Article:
4. Give familiar examples.
Take advantage of children's interest in books, TV shows, toys, and video games, and use them as opportunities to explore diversity, bias, and social justice.
5. Explore solutions: Re-think the concept of "helping others" to include discussions about the inequities that contribute to the problem and consider actions that can address it. For example, while it's useful to provide food to homeless people, we want to deepen the conversation to convey a social justice perspective and a wider lens with children. Therefore, discuss the stigma and stereotypes of homeless people, learn about unfair housing policies, and reflect on solutions that will reverse the problem in a lasting way and encourage students to take action.
Parents with preschoolers are often on the search for activities that can help prepare their children for the basic or fundamental skills they need for school, usually termed as “the three R’s,” namely reading, writing and `rithmetic (arithmetic).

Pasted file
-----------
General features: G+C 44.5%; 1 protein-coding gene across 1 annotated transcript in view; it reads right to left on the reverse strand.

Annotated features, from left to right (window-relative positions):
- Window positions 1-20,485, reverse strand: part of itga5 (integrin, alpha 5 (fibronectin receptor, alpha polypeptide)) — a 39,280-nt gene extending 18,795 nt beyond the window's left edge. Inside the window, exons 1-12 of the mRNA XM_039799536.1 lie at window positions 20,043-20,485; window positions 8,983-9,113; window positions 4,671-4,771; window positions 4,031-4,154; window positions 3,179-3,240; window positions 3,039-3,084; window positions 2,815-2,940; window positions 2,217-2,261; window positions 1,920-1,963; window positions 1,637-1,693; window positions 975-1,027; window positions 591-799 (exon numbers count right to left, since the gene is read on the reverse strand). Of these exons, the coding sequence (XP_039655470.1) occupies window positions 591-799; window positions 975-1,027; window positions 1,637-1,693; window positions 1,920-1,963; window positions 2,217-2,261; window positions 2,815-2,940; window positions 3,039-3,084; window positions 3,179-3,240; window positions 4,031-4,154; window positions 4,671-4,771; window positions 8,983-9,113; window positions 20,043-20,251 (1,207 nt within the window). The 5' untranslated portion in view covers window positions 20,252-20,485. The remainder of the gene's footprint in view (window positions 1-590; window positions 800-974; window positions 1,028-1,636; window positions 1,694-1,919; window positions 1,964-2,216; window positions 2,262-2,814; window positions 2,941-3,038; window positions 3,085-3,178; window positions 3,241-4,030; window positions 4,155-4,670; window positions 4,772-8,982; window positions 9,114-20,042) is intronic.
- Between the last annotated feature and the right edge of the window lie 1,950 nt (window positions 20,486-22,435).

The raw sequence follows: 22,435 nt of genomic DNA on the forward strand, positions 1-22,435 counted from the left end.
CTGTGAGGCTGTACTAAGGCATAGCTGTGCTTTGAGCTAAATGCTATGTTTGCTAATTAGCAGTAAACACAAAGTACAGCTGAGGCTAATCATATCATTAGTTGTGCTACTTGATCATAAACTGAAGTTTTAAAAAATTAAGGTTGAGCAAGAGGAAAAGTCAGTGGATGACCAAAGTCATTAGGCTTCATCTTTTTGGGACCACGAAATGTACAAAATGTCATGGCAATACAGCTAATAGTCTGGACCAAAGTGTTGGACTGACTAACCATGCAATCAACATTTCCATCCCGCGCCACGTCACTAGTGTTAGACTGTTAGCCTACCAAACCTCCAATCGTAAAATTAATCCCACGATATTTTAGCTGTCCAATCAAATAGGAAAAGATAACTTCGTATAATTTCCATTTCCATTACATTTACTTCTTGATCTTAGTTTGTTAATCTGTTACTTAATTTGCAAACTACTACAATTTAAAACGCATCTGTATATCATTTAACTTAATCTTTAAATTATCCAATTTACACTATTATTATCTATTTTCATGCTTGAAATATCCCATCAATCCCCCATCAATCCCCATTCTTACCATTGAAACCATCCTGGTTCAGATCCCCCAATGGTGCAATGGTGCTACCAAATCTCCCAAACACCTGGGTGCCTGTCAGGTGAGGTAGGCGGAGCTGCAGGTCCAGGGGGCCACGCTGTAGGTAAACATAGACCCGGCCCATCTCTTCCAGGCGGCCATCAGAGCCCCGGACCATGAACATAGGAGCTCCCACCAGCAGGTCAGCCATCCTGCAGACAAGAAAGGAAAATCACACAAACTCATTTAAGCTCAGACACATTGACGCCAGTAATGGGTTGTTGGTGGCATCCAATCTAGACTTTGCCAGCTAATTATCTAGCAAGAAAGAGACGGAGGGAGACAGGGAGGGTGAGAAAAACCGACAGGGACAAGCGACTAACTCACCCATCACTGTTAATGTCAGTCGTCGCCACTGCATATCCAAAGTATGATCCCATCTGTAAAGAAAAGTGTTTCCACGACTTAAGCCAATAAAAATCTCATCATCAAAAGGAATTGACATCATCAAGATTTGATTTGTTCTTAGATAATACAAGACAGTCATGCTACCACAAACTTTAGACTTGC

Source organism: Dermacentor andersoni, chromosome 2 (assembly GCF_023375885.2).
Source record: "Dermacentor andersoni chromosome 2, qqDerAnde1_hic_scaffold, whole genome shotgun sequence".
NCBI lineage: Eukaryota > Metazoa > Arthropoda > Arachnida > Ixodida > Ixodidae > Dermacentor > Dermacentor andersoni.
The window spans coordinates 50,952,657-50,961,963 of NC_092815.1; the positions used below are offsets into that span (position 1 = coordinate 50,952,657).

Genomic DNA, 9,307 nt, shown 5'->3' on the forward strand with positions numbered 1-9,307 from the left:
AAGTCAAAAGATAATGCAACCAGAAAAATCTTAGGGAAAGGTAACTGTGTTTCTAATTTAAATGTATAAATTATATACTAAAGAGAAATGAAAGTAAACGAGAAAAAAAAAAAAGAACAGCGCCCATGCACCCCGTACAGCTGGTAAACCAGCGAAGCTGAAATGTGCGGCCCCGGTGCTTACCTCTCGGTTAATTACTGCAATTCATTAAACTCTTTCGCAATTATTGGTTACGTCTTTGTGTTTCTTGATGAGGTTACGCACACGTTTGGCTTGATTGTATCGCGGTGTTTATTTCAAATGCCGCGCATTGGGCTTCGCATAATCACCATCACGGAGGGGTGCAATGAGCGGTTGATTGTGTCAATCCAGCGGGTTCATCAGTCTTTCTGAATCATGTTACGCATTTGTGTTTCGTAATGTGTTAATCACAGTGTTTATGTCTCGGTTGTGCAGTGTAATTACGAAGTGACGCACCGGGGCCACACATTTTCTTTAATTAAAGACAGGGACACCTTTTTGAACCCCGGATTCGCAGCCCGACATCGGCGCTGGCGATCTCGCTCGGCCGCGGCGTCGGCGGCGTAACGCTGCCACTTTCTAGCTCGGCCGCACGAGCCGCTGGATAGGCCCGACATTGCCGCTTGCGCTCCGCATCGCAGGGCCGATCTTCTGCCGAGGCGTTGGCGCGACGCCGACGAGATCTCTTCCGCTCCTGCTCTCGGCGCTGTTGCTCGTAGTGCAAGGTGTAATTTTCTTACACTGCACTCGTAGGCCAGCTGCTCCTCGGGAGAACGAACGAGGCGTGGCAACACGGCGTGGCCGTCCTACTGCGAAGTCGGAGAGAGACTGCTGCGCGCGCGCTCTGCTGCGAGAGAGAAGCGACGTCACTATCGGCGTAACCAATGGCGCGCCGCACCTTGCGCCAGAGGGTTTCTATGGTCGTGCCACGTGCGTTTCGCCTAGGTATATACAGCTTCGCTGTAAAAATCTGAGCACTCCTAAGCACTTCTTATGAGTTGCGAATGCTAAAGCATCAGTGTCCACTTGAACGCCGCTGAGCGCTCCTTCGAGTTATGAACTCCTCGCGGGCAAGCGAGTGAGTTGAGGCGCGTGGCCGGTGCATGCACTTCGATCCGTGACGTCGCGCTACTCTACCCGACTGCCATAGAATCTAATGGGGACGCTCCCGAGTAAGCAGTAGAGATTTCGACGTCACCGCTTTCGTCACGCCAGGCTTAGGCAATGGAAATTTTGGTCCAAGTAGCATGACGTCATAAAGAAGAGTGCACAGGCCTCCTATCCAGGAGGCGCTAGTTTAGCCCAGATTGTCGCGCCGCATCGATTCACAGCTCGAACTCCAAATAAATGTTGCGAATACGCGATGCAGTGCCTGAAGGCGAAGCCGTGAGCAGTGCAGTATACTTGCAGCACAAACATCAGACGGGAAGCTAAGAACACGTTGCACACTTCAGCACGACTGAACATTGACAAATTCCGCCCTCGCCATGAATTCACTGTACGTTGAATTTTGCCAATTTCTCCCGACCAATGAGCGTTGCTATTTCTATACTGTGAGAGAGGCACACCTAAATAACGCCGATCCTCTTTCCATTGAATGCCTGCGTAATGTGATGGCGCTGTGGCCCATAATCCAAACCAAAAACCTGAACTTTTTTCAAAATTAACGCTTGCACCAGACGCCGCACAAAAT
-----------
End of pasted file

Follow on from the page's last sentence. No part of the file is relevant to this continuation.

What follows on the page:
What some parents don’t know though is that laying the foundation for their skills need not entail enrolling their kids in school as early as 1 or 2 years old. There are actually a lot of activities that young kids can do in the comfort of their own homes – whether under the supervision of Mommy (or Daddy).
My husband and I thought we were done having kids after we had our first two. Then when our youngest was 3 and we had just celebrated chucking the diapers—surprise!—pregnant! We rolled with it, and now I can’t imagine life without our three kids.
Dr. Phil explains why he believes it’s so important for children to have relationships with extended family, such as grandparents.
Getting information about the school day from a child who's attention is most likely focused on a snack, a little homework and, if the gods and their parents are kind, an hour or so of Mario Maker, often feels like an exercise in futility and espionage.